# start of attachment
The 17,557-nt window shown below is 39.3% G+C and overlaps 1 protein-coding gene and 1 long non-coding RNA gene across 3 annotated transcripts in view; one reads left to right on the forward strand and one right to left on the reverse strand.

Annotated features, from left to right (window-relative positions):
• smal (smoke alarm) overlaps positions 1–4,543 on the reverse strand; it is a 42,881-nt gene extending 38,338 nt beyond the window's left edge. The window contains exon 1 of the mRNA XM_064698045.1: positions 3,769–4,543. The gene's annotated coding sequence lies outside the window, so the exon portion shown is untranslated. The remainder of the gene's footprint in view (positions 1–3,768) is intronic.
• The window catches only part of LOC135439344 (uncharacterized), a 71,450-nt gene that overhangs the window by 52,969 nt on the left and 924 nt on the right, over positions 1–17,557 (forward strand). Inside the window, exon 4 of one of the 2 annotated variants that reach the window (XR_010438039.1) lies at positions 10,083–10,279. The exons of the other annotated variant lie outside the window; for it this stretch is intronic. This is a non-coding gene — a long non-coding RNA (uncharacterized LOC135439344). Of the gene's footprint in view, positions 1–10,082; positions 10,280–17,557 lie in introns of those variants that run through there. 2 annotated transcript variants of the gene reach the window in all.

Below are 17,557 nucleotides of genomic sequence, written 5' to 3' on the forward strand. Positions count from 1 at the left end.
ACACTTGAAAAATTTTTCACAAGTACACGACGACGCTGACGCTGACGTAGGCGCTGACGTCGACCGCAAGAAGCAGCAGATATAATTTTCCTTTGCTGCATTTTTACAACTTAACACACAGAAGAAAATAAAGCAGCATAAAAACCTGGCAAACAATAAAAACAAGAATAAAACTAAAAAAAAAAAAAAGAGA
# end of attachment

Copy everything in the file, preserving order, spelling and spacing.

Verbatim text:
The 17,557-nt window shown below is 39.3% G+C and overlaps 1 protein-coding gene and 1 long non-coding RNA gene across 3 annotated transcripts in view; one reads left to right on the forward strand and one right to left on the reverse strand.

Annotated features, from left to right (window-relative positions):
• smal (smoke alarm) overlaps positions 1–4,543 on the reverse strand; it is a 42,881-nt gene extending 38,338 nt beyond the window's left edge. The window contains exon 1 of the mRNA XM_064698045.1: positions 3,769–4,543. The gene's annotated coding sequence lies outside the window, so the exon portion shown is untranslated. The remainder of the gene's footprint in view (positions 1–3,768) is intronic.
• The window catches only part of LOC135439344 (uncharacterized), a 71,450-nt gene that overhangs the window by 52,969 nt on the left and 924 nt on the right, over positions 1–17,557 (forward strand). Inside the window, exon 4 of one of the 2 annotated variants that reach the window (XR_010438039.1) lies at positions 10,083–10,279. The exons of the other annotated variant lie outside the window; for it this stretch is intronic. This is a non-coding gene — a long non-coding RNA (uncharacterized LOC135439344). Of the gene's footprint in view, positions 1–10,082; positions 10,280–17,557 lie in introns of those variants that run through there. 2 annotated transcript variants of the gene reach the window in all.

Below are 17,557 nucleotides of genomic sequence, written 5' to 3' on the forward strand. Positions count from 1 at the left end.
ACACTTGAAAAATTTTTCACAAGTACACGACGACGCTGACGCTGACGTAGGCGCTGACGTCGACCGCAAGAAGCAGCAGATATAATTTTCCTTTGCTGCATTTTTACAACTTAACACACAGAAGAAAATAAAGCAGCATAAAAACCTGGCAAACAATAAAAACAAGAATAAAACTAAAAAAAAAAAAAAGAGA